The Uludağ Economic Summit, which is considered to be Turkey's version of the Davos Summit, is being held in Bursa for the second year in a row. Under the main theme of "Turkey's Window of New Opportunities", the summit, which comes to a close on Saturday, hosted a number of prestigious speakers from the worlds of politics and business.
During the summit, Deputy Prime Minister Ali Babacan announced that by offering grants of up to 1.3 billion dollars to a number of countries last year, Turkey has become a donor nation. Babacan also announced that Turkey's 2012 growth rate, which will be released on Monday, is over two percent. Babacan also commented on Standard&Poor's recent upgrade of Turkey's rating by saying that in order for Turkey to issue Eurobonds they need to be rated by at least two credit rating institutions. "If this legal requirement did not exist, Turkey may not have worked with any international credit rating institution," stated Babacan.
THE 25-YEAR TERM MAY BE SHORTENED
Babacan also said that if bridges and highways are made public, then they will have to reassess what the revenue would be and may even shorten the 25-year operation term.
Our 2023 target is extremely realistic
During an address at the Uludağ Economic Summit, Çalık Holding Executive Board Chairman Ahmet Çalık offered an evaluation of 'The New Turkey's New Opportunities'. "We have the best entrepreneurs, managers and scientists that are capable of making best innovations and advancements in the world. From this perspective, Turkey's 2023 target is extremely realistic. I have full belief in Turkey's objective to become one of the world's top ten economies," said Çalık.
'GOOD POLITICIANS ARE IMPORTANT'
Drawing attention to the significant changes that have transpired in the nation from 2002 to 2013, Çalık said, "When countries are not managed well, then just like the case of companies, the public can experience great harm such as becoming poor. Therefore, it is crucial that nations are run by good politicians. If they stonewall you, then as the private sector no matter how entrepreneurial you may be, it is impossible to open the floodgates. In this respect, the past ten years have been extremely successful for Turkey."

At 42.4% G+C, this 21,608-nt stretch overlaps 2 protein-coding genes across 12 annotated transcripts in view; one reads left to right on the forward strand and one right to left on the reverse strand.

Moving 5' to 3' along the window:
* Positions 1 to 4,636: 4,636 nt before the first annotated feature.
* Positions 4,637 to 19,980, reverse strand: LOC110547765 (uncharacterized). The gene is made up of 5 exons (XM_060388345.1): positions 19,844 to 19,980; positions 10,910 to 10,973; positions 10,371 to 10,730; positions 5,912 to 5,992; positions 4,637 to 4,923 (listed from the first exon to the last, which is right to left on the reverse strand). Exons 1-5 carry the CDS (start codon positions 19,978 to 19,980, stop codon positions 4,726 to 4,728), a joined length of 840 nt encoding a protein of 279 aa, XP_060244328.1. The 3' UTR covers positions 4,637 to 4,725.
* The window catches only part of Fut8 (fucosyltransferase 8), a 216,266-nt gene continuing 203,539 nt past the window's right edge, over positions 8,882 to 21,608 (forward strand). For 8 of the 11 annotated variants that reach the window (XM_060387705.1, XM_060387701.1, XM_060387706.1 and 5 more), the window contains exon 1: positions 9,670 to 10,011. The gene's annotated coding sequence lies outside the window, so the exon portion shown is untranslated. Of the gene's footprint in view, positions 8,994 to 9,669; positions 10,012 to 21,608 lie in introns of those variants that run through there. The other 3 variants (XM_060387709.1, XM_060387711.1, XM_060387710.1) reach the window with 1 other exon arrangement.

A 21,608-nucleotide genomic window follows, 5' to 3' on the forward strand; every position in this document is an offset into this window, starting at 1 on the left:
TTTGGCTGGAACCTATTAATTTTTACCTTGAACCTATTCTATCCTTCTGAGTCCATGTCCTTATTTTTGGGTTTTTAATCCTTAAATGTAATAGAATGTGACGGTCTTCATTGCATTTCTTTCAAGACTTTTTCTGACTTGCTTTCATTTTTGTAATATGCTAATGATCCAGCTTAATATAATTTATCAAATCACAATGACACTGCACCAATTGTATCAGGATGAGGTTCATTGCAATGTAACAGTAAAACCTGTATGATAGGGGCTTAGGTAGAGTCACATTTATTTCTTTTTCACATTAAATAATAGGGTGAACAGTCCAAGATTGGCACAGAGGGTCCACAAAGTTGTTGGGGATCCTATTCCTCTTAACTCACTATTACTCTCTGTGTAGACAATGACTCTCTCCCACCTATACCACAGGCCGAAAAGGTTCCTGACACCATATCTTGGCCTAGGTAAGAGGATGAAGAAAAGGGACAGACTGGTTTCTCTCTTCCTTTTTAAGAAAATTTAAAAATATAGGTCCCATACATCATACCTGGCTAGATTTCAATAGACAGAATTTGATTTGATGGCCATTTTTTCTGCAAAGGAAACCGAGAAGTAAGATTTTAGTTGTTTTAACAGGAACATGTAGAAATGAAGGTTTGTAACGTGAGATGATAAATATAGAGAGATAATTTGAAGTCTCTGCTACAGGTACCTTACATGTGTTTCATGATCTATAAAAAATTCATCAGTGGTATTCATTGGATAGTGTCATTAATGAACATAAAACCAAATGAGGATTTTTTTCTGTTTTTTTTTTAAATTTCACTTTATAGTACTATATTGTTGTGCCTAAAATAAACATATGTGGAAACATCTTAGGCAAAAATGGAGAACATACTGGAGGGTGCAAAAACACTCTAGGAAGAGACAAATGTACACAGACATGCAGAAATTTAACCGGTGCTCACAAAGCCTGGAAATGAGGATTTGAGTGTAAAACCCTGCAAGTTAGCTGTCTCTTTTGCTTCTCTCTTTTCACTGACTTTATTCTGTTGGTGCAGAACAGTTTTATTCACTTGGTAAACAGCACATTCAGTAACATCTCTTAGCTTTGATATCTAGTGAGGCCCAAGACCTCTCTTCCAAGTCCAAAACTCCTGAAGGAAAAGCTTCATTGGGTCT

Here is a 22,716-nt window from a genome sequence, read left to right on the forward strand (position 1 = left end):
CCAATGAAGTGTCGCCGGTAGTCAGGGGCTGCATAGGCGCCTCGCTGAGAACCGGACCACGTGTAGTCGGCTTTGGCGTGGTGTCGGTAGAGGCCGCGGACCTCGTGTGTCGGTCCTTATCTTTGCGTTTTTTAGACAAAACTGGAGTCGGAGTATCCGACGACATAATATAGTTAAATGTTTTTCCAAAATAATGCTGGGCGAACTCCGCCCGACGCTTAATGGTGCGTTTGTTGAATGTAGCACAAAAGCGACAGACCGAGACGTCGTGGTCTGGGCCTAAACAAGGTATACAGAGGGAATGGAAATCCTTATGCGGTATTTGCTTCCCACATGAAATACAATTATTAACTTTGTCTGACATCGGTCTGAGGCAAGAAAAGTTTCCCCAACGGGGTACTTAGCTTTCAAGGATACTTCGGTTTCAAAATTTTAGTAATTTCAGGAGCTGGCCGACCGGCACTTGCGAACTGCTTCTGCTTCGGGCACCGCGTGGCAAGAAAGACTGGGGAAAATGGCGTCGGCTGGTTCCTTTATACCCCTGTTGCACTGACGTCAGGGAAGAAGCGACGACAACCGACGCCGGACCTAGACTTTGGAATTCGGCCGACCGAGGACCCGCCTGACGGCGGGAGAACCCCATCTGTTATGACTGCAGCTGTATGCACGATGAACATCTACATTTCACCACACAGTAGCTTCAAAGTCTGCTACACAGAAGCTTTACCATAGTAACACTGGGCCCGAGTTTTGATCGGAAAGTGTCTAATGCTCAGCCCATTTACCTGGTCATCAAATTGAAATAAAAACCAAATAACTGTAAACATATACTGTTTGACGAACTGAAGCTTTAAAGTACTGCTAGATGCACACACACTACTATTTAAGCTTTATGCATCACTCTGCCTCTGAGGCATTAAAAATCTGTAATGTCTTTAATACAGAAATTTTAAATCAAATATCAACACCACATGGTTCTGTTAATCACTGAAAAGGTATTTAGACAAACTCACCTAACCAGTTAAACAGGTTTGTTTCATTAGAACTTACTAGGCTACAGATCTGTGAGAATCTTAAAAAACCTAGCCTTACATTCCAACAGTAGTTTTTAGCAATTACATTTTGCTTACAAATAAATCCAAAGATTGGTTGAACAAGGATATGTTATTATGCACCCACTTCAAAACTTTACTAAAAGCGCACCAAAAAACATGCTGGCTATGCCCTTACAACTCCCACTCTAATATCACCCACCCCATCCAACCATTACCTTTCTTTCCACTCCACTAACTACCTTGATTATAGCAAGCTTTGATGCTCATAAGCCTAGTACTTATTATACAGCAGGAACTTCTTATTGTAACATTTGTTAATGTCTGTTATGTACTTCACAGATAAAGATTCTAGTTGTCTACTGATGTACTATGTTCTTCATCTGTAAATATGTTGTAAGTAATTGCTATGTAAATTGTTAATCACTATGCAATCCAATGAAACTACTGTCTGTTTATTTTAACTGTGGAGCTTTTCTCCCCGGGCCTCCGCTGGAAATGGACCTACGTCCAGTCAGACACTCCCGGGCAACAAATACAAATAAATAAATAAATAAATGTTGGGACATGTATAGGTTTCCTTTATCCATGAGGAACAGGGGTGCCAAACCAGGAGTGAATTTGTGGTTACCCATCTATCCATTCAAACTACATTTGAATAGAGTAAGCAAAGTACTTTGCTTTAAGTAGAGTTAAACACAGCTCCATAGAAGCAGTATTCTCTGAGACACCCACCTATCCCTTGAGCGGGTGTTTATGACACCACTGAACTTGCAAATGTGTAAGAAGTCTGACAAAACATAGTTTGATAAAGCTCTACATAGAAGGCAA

'I began working in a truck'
Coca-Cola Chairman and Chief Executive Officer Muhtar Kent delivered a talk entitled 'My Story' in which he told the story of how his 35-year-old career first began, how it developed and how he came to where he is now. "I began my career in 1979 at Atlanta Coca-Cola in a sales truck. I spent ten months doing that. I would get up at four in the morning and would sell products to markets. I found the job through a newspaper advertisement. When I went to the United States in 1978, all I had in my pocket was a diploma from a British university and my birth certificate stating I was born in the U.S. I noticed that in people's lives not everyone's career was always on the rise. The line of success is never directly vertical like a pole. There will be ups and downs, and the downs need to be managed well."
'We need to create a climate of innovation'
Eczacıbaşı Holding Executive Board Chairman Bülent Eczacıbaşı also addressed summit participants by stating, "Turkey needs to create a climate of innovation. It is possible to create this climate through political determination and embracing the private sector. There is no reason we cannot succeed in achieving this." Eczacıbaşı went on to state that although the environment of innovation has not sufficiently matured in Turkey, there is both intense interest and excitement.
Turkey's Industrialists and Businessmen Association Chairman Muharrem Yılmaz also addressed the summit's participants and expressed his belief that the recent upgrade of Turkey's rating will increase both interest in Turkey as well as investments.
This is a translation of an article originally written by Gül Kireklo and Tuna Çam.